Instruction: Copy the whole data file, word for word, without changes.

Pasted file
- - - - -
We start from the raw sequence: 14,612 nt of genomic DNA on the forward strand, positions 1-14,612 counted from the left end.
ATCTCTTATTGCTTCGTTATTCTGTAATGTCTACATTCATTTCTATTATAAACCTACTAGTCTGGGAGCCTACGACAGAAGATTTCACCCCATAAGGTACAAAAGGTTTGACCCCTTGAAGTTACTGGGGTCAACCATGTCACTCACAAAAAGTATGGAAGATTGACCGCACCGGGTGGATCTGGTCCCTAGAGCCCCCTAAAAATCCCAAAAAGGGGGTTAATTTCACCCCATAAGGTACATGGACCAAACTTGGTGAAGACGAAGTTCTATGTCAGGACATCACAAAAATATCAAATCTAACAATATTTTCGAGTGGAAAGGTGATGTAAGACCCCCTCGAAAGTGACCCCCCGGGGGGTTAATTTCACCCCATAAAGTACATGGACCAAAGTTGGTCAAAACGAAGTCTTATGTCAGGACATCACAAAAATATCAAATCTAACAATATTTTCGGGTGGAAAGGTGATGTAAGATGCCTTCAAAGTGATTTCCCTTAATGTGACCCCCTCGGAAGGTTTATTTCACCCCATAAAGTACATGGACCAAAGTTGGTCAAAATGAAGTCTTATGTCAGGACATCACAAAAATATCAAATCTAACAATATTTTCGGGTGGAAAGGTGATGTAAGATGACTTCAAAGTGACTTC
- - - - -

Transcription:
We start from the raw sequence: 14,612 nt of genomic DNA on the forward strand, positions 1-14,612 counted from the left end.
ATCTCTTATTGCTTCGTTATTCTGTAATGTCTACATTCATTTCTATTATAAACCTACTAGTCTGGGAGCCTACGACAGAAGATTTCACCCCATAAGGTACAAAAGGTTTGACCCCTTGAAGTTACTGGGGTCAACCATGTCACTCACAAAAAGTATGGAAGATTGACCGCACCGGGTGGATCTGGTCCCTAGAGCCCCCTAAAAATCCCAAAAAGGGGGTTAATTTCACCCCATAAGGTACATGGACCAAACTTGGTGAAGACGAAGTTCTATGTCAGGACATCACAAAAATATCAAATCTAACAATATTTTCGAGTGGAAAGGTGATGTAAGACCCCCTCGAAAGTGACCCCCCGGGGGGTTAATTTCACCCCATAAAGTACATGGACCAAAGTTGGTCAAAACGAAGTCTTATGTCAGGACATCACAAAAATATCAAATCTAACAATATTTTCGGGTGGAAAGGTGATGTAAGATGCCTTCAAAGTGATTTCCCTTAATGTGACCCCCTCGGAAGGTTTATTTCACCCCATAAAGTACATGGACCAAAGTTGGTCAAAATGAAGTCTTATGTCAGGACATCACAAAAATATCAAATCTAACAATATTTTCGGGTGGAAAGGTGATGTAAGATGACTTCAAAGTGACTTC